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Title: Techno-Economic Assessment for Integrating Biosorption into Rare Earth Recovery Process

Abstract

The current uncertainty in the global supply of rare earth elements (REEs) necessitates the development of novel extraction technologies that utilize a variety of REE source materials. Herein, we examined the techno-economic performance of integrating a biosorption approach into a large-scale process for producing salable total rare earth oxides (TREOs) from various feedstocks. An airlift bioractor is proposed to carry out a biosorption process mediated by bioengineered rare earth-adsorbing bacteria. Techno-econmic asssements were compared for three distinctive categories of REE feedstocks requiring different pre-processing steps. Key parameters identified that affect profitability include REE concentration, composition of the feedstock, and costs of feedstock pretreatment and waste management. Among the 11 specific feedstocks investigated, coal ash from the Appalachian Basin was projected to be the most profitable, largely due to its high-value REE content. Its cost breakdown includes pre-processing (primarily leaching) (8077.71%), biosorption (1619.04%), and oxalic acid precipitation and TREO roasting (3.35%). Surprisingly, biosorption from the high-grade Bull Hill REE ore is less profitable due to high material cost and low production revenue. Overall, our results confirmed that the application of biosorption to low-grade feedstocks for REE recovery is economically viable.

Authors:
; ; ; ; ;
Publication Date:
Other Number(s):
964
DOE Contract Number:  
LLNL FY17 AOP 2.5.1.12
Product Type:
Dataset
Research Org.:
DOE Geothermal Data Repository; Lawrence Livermore National Lab. (LLNL), Livermore, CA (United States)
Sponsoring Org.:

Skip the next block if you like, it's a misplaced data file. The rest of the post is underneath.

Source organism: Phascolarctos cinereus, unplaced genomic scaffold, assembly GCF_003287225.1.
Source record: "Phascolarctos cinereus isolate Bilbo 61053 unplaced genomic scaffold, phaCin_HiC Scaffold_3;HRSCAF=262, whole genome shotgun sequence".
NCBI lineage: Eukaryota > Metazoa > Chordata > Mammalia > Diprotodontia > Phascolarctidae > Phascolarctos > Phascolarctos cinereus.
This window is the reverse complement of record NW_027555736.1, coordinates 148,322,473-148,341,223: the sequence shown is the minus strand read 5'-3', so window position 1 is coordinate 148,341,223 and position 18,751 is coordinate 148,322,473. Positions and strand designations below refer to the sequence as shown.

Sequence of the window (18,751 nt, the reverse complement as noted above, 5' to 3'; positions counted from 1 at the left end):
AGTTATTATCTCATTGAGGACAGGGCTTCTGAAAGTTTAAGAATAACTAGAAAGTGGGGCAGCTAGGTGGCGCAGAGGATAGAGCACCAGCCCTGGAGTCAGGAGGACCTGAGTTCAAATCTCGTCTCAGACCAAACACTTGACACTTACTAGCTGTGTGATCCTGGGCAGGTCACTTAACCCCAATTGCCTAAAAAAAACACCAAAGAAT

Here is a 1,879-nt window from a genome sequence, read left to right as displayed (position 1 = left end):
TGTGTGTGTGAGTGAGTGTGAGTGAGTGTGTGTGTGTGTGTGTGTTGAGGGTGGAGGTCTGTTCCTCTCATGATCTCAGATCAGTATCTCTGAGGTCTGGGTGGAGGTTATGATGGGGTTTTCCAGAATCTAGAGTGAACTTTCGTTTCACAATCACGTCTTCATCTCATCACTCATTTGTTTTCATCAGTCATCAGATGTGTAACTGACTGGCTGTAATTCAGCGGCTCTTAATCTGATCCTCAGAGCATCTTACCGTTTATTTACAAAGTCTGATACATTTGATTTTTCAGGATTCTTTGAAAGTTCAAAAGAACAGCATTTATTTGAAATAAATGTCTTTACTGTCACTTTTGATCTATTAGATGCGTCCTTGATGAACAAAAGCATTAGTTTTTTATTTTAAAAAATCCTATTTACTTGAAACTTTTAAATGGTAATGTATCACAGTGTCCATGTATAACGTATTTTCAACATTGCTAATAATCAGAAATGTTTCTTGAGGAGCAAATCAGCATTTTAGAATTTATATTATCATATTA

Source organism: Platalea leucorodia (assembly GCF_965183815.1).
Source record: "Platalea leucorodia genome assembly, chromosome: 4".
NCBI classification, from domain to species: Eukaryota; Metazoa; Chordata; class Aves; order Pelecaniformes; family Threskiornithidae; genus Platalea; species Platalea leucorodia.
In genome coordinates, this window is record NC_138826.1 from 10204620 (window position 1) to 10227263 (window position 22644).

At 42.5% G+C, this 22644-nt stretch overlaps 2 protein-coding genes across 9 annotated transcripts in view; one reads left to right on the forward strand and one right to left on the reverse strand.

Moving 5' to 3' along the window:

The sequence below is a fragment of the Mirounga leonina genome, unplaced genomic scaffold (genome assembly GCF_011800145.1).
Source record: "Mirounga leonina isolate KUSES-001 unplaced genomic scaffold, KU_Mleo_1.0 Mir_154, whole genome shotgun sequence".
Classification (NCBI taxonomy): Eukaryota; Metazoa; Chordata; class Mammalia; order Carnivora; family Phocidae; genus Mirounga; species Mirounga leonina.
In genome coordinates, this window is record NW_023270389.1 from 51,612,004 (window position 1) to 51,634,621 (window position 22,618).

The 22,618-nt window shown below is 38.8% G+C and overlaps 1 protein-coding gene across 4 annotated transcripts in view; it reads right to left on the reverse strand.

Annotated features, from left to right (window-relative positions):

USDOE Office of Energy Efficiency and Renewable Energy (EERE), Geothermal Technologies Program (EE-2C)
Subject:
15 Geothermal Energy
Keywords:
geothermal; energy; TEA; Bioreactor; rare earth; adsorption; biosorption; techno-economic; economics; REE; resource recovery; cost; analysis; price; cash flow; feedstock; mass balance; brine
OSTI Identifier:
1452714
DOI:
10.15121/1452714

Citation Formats

Jiao, Yongqin, Sutherland, John, Jin, Hongyue, Park, Dan, Brewer, Aaron, and Gupta, Mayank. Techno-Economic Assessment for Integrating Biosorption into Rare Earth Recovery Process. United States: N. p., 2017. Web. doi:10.15121/1452714.
Jiao, Yongqin, Sutherland, John, Jin, Hongyue, Park, Dan, Brewer, Aaron, & Gupta, Mayank. Techno-Economic Assessment for Integrating Biosorption into Rare Earth Recovery Process. United States. doi:10.15121/1452714.
Jiao, Yongqin, Sutherland, John, Jin, Hongyue, Park, Dan, Brewer, Aaron, and Gupta, Mayank. 2017. "Techno-Economic Assessment for Integrating Biosorption into Rare Earth Recovery Process". United States. doi:10.15121/1452714. https://www.osti.gov/servlets/purl/1452714. Pub date:Sat Jul 01 00:00:00 EDT 2017
@article{osti_1452714,
title = {Techno-Economic Assessment for Integrating Biosorption into Rare Earth Recovery Process},
author = {Jiao, Yongqin and Sutherland, John and Jin, Hongyue and Park, Dan and Brewer, Aaron and Gupta, Mayank},
abstractNote = {The current uncertainty in the global supply of rare earth elements (REEs) necessitates the development of novel extraction technologies that utilize a variety of REE source materials. Herein, we examined the techno-economic performance of integrating a biosorption approach into a large-scale process for producing salable total rare earth oxides (TREOs) from various feedstocks. An airlift bioractor is proposed to carry out a biosorption process mediated by bioengineered rare earth-adsorbing bacteria. Techno-econmic asssements were compared for three distinctive categories of REE feedstocks requiring different pre-processing steps. Key parameters identified that affect profitability include REE concentration, composition of the feedstock, and costs of feedstock pretreatment and waste management. Among the 11 specific feedstocks investigated, coal ash from the Appalachian Basin was projected to be the most profitable, largely due to its high-value REE content. Its cost breakdown includes pre-processing (primarily leaching) (8077.71%), biosorption (1619.04%), and oxalic acid precipitation and TREO roasting (3.35%). Surprisingly, biosorption from the high-grade Bull Hill REE ore is less profitable due to high material cost and low production revenue. Overall, our results confirmed that the application of biosorption to low-grade feedstocks for REE recovery is economically viable.},
doi = {10.15121/1452714},
journal = {},
number = ,
volume = ,
place = {United States},
year = {2017},
month = {7}
}

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